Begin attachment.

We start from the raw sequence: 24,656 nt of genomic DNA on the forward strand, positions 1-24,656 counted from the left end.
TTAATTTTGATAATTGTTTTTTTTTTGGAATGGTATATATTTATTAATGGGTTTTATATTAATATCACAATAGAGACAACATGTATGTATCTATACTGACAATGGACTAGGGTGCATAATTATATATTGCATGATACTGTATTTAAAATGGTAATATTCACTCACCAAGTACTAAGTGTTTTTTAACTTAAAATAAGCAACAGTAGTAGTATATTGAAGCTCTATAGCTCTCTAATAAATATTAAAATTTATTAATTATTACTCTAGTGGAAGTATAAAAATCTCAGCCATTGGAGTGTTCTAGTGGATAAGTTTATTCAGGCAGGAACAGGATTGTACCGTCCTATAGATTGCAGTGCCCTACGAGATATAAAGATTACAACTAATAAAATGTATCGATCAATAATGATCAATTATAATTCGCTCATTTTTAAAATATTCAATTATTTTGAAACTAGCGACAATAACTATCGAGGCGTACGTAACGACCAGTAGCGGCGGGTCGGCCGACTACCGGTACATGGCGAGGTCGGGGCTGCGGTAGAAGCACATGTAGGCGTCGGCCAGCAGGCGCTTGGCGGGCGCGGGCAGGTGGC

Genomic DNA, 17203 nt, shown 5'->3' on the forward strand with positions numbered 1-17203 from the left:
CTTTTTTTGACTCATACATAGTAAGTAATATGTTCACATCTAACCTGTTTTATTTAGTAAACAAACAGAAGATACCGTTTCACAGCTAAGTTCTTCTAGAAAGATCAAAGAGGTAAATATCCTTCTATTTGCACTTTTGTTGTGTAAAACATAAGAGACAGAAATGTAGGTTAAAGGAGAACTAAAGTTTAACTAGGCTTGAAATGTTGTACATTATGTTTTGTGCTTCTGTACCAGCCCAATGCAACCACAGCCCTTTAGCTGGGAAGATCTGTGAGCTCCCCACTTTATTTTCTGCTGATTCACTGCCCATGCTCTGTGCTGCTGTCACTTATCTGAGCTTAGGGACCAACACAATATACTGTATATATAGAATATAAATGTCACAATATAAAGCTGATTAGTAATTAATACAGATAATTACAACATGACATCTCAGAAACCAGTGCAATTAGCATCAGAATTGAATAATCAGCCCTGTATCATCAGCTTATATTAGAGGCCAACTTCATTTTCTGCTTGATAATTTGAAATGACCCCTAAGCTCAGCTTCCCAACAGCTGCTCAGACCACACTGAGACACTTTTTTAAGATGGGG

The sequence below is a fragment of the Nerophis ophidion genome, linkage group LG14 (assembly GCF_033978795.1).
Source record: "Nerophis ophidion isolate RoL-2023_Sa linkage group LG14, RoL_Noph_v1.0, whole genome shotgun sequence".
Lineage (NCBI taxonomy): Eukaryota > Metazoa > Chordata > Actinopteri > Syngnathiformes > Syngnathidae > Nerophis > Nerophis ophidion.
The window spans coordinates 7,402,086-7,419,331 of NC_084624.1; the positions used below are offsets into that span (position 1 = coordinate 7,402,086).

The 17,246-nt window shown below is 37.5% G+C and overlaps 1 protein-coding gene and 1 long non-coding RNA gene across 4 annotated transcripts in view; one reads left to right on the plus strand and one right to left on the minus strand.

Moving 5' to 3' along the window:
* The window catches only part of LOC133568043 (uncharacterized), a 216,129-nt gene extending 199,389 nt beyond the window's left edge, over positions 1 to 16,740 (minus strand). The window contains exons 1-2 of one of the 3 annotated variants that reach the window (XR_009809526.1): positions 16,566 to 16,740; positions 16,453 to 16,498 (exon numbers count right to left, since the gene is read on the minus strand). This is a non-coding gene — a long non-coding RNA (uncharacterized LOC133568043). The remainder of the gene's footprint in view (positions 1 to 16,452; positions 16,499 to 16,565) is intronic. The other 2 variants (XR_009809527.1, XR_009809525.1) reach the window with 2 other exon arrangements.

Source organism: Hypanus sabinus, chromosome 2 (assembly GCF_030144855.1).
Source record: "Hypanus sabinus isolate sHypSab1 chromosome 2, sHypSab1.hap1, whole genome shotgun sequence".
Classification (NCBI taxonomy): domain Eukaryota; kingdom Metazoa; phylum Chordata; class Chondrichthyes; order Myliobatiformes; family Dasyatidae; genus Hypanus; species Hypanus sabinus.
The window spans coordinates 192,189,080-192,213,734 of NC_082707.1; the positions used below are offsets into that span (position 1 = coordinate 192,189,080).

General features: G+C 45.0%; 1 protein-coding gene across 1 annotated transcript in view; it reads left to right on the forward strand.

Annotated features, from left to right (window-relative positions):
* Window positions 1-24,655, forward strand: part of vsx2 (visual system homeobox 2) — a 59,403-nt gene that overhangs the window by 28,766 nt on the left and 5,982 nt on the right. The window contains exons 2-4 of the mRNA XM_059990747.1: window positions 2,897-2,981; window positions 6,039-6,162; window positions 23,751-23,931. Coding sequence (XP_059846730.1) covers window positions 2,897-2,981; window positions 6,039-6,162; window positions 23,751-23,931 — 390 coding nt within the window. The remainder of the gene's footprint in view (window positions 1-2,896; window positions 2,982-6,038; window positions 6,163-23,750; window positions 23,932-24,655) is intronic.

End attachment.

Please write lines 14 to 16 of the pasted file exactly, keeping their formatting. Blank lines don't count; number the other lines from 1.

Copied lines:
Classification (NCBI taxonomy): domain Eukaryota; kingdom Metazoa; phylum Chordata; class Chondrichthyes; order Myliobatiformes; family Dasyatidae; genus Hypanus; species Hypanus sabinus.
The window spans coordinates 192,189,080-192,213,734 of NC_082707.1; the positions used below are offsets into that span (position 1 = coordinate 192,189,080).

General features: G+C 45.0%; 1 protein-coding gene across 1 annotated transcript in view; it reads left to right on the forward strand.